According to an article entitled Impact of Dry Eye on Work Productivity, posted by the National Library of Medicine, patients with dry eye have symptoms 191-208 days annually. Symptoms of dry eye include itching, burning, stinging and blurred vision. If you’re a typical patient, it’s very likely that you’re slowing down your pace or pausing to deal with symptoms nearly every day you’re at work.
In addition to losing time to implementing dry eye treatments such as warm compresses, washing out your eyes, applying medicine or stepping into the restroom to rub the blurriness away, there’s also lost PTO to doctor appointments. All of this work slowdown is from directly dealing with the dry eye symptoms, but there are additional side effects that can also cause lower productivity levels.
Patients with dry eye may attempt to compensate for symptoms such as stinging and blurred vision by leaning into their workspace or computer monitors or tablet screens a bit more in order to see better. This posture is not ergonomically friendly, which means it can lead to additional medical issues (and time away from work) related to the neck and back.
According to WebMD, the most common cause of dry eye is Meibomian Gland Dysfunction (MGD).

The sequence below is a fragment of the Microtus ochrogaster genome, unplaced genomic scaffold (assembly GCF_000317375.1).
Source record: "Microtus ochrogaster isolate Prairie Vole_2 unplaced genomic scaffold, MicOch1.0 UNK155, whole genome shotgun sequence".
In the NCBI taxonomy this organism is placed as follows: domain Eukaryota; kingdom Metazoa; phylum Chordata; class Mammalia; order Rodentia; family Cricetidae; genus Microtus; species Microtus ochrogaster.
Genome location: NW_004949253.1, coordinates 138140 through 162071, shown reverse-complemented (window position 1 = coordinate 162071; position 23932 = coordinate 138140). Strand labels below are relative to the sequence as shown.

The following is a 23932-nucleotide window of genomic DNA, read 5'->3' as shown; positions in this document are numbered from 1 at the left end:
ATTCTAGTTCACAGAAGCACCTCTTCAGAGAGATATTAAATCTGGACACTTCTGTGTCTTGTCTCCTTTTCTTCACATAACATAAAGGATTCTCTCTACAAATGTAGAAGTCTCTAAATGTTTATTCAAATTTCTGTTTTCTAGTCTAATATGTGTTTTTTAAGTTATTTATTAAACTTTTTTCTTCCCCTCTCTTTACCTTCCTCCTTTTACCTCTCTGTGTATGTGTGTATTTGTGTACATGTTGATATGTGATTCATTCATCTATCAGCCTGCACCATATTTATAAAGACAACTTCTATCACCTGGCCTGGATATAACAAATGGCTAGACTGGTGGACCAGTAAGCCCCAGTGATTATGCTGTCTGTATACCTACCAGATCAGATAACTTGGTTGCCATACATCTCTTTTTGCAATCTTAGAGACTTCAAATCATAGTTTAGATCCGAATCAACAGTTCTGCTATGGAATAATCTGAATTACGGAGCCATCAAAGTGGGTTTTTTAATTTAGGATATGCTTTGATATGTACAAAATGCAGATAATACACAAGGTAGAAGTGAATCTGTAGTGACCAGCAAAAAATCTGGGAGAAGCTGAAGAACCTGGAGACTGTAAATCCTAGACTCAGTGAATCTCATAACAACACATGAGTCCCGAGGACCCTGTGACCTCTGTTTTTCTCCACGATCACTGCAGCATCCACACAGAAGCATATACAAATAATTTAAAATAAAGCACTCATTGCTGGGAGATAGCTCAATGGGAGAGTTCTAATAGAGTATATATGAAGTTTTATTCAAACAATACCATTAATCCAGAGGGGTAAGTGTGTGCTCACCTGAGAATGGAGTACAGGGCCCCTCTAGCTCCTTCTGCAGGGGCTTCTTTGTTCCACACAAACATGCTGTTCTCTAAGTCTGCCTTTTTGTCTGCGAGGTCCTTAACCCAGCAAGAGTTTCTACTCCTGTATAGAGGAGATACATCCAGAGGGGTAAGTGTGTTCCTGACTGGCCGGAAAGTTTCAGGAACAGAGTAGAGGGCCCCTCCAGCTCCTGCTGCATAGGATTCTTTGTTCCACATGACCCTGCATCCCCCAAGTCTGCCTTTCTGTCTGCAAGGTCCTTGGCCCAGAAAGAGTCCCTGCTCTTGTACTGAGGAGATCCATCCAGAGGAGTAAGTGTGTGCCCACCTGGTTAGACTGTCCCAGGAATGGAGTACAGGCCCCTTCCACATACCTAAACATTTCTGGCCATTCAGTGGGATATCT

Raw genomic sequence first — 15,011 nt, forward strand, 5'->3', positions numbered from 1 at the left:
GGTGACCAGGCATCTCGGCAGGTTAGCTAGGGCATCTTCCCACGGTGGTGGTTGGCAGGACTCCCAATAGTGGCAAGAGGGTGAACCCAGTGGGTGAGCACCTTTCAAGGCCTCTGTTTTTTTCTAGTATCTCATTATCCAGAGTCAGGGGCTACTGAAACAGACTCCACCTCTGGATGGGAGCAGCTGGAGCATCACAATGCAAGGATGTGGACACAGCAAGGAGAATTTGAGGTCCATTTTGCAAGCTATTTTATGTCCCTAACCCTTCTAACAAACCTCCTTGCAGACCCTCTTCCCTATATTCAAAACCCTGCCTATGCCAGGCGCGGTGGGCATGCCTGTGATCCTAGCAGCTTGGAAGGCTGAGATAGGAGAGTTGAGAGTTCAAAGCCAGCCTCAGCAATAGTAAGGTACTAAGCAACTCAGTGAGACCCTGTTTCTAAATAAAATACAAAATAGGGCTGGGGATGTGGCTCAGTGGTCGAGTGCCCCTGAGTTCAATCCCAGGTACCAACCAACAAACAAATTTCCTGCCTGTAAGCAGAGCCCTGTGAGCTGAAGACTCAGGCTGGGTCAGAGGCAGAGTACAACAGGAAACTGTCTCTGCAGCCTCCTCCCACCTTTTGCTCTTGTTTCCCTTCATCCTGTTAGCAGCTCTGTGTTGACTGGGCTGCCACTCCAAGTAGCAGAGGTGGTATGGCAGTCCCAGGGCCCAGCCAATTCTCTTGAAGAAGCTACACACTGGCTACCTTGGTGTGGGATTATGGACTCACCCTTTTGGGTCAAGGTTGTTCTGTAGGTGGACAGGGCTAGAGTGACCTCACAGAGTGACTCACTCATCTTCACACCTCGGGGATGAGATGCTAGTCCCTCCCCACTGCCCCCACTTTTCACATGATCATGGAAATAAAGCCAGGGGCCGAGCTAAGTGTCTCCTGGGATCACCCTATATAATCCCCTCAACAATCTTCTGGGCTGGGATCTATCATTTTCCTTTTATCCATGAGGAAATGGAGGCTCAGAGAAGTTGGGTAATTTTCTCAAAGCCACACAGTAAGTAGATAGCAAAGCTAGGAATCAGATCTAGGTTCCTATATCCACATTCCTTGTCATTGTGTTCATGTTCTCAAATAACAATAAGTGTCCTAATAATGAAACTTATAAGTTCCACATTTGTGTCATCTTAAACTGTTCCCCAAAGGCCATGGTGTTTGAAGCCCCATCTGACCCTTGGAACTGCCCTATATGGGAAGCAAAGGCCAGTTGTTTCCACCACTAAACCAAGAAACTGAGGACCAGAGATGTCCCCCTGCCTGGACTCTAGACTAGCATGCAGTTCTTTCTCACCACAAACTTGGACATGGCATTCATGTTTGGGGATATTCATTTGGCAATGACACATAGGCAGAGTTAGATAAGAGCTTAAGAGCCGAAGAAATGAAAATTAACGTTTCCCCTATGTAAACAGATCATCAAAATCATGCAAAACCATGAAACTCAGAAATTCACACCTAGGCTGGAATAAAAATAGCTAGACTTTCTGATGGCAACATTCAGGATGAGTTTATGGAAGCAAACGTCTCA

MGD causes include:
Age (probability increases over 40)
Long hours spent reading screens (phone or computer)
MGD symptoms include:
Irritation (feeling like you have something in your eye)
MGD prevention and initial treatments include:
Taking an eye break every 20 minutes (blink several times and focus your vision at least 20 feet away)
Rinsing out your eyes
Massaging your eyes (if your eye doctor suggests this for you, here’s a video of a massage technique)
In prior posts about circulation and back health, it was recommended that if you sit or stand for most of the day at work, you walk around for a few minutes every 30 minutes or so. You can add in the MGD prevention of blinking at the same time to help avoid progressing to dry eye.
If you have noticed a change in your vision, condition of your eyes, or an increase of eye fatigue, it’s highly recommended that you see an eye doctor before the symptoms worsen and require more treatment!
For more information about MGD and dry eye, see this article from AAPOS.
For additional self-care tips that will improve your productivity, check out The Inefficiency Assassin: Time Management Tactics for Working Smarter, Not Longer.